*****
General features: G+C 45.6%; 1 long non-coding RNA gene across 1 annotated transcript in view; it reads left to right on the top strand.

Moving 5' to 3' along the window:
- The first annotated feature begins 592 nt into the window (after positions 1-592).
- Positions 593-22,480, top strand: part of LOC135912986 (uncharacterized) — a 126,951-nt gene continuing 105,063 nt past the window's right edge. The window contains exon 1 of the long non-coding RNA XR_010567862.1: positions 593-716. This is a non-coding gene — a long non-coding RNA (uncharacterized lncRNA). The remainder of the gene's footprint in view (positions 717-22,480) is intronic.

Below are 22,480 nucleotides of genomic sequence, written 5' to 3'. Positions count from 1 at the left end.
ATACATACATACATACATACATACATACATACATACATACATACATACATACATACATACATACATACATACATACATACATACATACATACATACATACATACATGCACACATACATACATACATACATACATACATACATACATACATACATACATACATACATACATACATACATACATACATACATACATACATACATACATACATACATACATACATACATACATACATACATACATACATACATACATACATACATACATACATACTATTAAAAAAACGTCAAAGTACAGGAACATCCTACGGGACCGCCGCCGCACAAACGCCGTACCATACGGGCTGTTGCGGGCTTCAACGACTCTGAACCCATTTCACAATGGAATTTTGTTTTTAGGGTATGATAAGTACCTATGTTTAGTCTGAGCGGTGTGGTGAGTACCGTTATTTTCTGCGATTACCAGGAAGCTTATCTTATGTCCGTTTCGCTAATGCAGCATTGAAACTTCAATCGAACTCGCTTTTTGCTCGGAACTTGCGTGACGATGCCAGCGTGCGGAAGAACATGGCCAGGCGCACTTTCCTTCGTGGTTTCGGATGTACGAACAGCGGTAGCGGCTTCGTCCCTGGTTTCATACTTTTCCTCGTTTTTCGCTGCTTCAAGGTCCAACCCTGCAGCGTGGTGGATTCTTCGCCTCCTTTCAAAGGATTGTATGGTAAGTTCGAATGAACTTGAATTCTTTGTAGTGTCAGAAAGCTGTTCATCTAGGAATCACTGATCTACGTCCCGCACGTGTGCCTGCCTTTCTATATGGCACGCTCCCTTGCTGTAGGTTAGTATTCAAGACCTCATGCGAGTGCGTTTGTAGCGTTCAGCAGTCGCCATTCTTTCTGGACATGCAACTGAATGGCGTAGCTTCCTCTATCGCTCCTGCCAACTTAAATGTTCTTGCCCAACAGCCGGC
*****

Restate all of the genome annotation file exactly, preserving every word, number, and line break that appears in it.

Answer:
General features: G+C 45.6%; 1 long non-coding RNA gene across 1 annotated transcript in view; it reads left to right on the top strand.

Moving 5' to 3' along the window:
- The first annotated feature begins 592 nt into the window (after positions 1-592).
- Positions 593-22,480, top strand: part of LOC135912986 (uncharacterized) — a 126,951-nt gene continuing 105,063 nt past the window's right edge. The window contains exon 1 of the long non-coding RNA XR_010567862.1: positions 593-716. This is a non-coding gene — a long non-coding RNA (uncharacterized lncRNA). The remainder of the gene's footprint in view (positions 717-22,480) is intronic.

Below are 22,480 nucleotides of genomic sequence, written 5' to 3'. Positions count from 1 at the left end.
ATACATACATACATACATACATACATACATACATACATACATACATACATACATACATACATACATACATACATACATACATACATACATACATACATACATACATGCACACATACATACATACATACATACATACATACATACATACATACATACATACATACATACATACATACATACATACATACATACATACATACATACATACATACATACATACATACATACATACATACATACATACATACATACATACATACATACATACATACTATTAAAAAAACGTCAAAGTACAGGAACATCCTACGGGACCGCCGCCGCACAAACGCCGTACCATACGGGCTGTTGCGGGCTTCAACGACTCTGAACCCATTTCACAATGGAATTTTGTTTTTAGGGTATGATAAGTACCTATGTTTAGTCTGAGCGGTGTGGTGAGTACCGTTATTTTCTGCGATTACCAGGAAGCTTATCTTATGTCCGTTTCGCTAATGCAGCATTGAAACTTCAATCGAACTCGCTTTTTGCTCGGAACTTGCGTGACGATGCCAGCGTGCGGAAGAACATGGCCAGGCGCACTTTCCTTCGTGGTTTCGGATGTACGAACAGCGGTAGCGGCTTCGTCCCTGGTTTCATACTTTTCCTCGTTTTTCGCTGCTTCAAGGTCCAACCCTGCAGCGTGGTGGATTCTTCGCCTCCTTTCAAAGGATTGTATGGTAAGTTCGAATGAACTTGAATTCTTTGTAGTGTCAGAAAGCTGTTCATCTAGGAATCACTGATCTACGTCCCGCACGTGTGCCTGCCTTTCTATATGGCACGCTCCCTTGCTGTAGGTTAGTATTCAAGACCTCATGCGAGTGCGTTTGTAGCGTTCAGCAGTCGCCATTCTTTCTGGACATGCAACTGAATGGCGTAGCTTCCTCTATCGCTCCTGCCAACTTAAATGTTCTTGCCCAACAGCCGGC